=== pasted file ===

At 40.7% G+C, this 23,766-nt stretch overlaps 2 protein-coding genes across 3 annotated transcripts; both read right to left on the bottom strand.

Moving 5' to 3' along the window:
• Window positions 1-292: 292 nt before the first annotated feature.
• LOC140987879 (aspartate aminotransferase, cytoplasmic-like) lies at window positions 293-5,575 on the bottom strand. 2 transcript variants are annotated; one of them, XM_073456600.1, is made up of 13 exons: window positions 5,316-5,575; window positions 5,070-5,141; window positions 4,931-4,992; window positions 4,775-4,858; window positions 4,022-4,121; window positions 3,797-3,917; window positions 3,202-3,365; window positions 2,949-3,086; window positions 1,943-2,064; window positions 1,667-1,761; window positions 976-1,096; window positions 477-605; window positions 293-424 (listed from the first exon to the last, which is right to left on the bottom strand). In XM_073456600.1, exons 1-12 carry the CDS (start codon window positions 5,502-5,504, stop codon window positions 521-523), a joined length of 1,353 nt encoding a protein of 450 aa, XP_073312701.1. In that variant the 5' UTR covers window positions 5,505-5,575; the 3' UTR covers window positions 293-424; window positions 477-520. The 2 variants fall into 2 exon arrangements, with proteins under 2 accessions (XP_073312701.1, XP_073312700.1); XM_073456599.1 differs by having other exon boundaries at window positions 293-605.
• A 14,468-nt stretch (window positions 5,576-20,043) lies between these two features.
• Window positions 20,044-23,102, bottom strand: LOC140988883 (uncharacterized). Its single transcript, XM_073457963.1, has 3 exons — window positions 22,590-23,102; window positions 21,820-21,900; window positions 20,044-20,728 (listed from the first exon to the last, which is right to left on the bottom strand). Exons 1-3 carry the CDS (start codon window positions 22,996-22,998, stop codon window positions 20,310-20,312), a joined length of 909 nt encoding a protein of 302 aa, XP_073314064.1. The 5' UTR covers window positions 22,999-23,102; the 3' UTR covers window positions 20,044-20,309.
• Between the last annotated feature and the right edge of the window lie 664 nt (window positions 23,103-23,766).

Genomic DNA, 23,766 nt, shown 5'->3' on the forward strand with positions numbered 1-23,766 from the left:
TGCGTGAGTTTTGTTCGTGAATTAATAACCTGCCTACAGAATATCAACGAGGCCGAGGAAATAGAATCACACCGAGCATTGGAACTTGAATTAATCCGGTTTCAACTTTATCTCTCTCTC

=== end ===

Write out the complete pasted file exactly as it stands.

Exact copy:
At 40.7% G+C, this 23,766-nt stretch overlaps 2 protein-coding genes across 3 annotated transcripts; both read right to left on the bottom strand.

Moving 5' to 3' along the window:
• Window positions 1-292: 292 nt before the first annotated feature.
• LOC140987879 (aspartate aminotransferase, cytoplasmic-like) lies at window positions 293-5,575 on the bottom strand. 2 transcript variants are annotated; one of them, XM_073456600.1, is made up of 13 exons: window positions 5,316-5,575; window positions 5,070-5,141; window positions 4,931-4,992; window positions 4,775-4,858; window positions 4,022-4,121; window positions 3,797-3,917; window positions 3,202-3,365; window positions 2,949-3,086; window positions 1,943-2,064; window positions 1,667-1,761; window positions 976-1,096; window positions 477-605; window positions 293-424 (listed from the first exon to the last, which is right to left on the bottom strand). In XM_073456600.1, exons 1-12 carry the CDS (start codon window positions 5,502-5,504, stop codon window positions 521-523), a joined length of 1,353 nt encoding a protein of 450 aa, XP_073312701.1. In that variant the 5' UTR covers window positions 5,505-5,575; the 3' UTR covers window positions 293-424; window positions 477-520. The 2 variants fall into 2 exon arrangements, with proteins under 2 accessions (XP_073312701.1, XP_073312700.1); XM_073456599.1 differs by having other exon boundaries at window positions 293-605.
• A 14,468-nt stretch (window positions 5,576-20,043) lies between these two features.
• Window positions 20,044-23,102, bottom strand: LOC140988883 (uncharacterized). Its single transcript, XM_073457963.1, has 3 exons — window positions 22,590-23,102; window positions 21,820-21,900; window positions 20,044-20,728 (listed from the first exon to the last, which is right to left on the bottom strand). Exons 1-3 carry the CDS (start codon window positions 22,996-22,998, stop codon window positions 20,310-20,312), a joined length of 909 nt encoding a protein of 302 aa, XP_073314064.1. The 5' UTR covers window positions 22,999-23,102; the 3' UTR covers window positions 20,044-20,309.
• Between the last annotated feature and the right edge of the window lie 664 nt (window positions 23,103-23,766).

Genomic DNA, 23,766 nt, shown 5'->3' on the forward strand with positions numbered 1-23,766 from the left:
TGCGTGAGTTTTGTTCGTGAATTAATAACCTGCCTACAGAATATCAACGAGGCCGAGGAAATAGAATCACACCGAGCATTGGAACTTGAATTAATCCGGTTTCAACTTTATCTCTCTCTC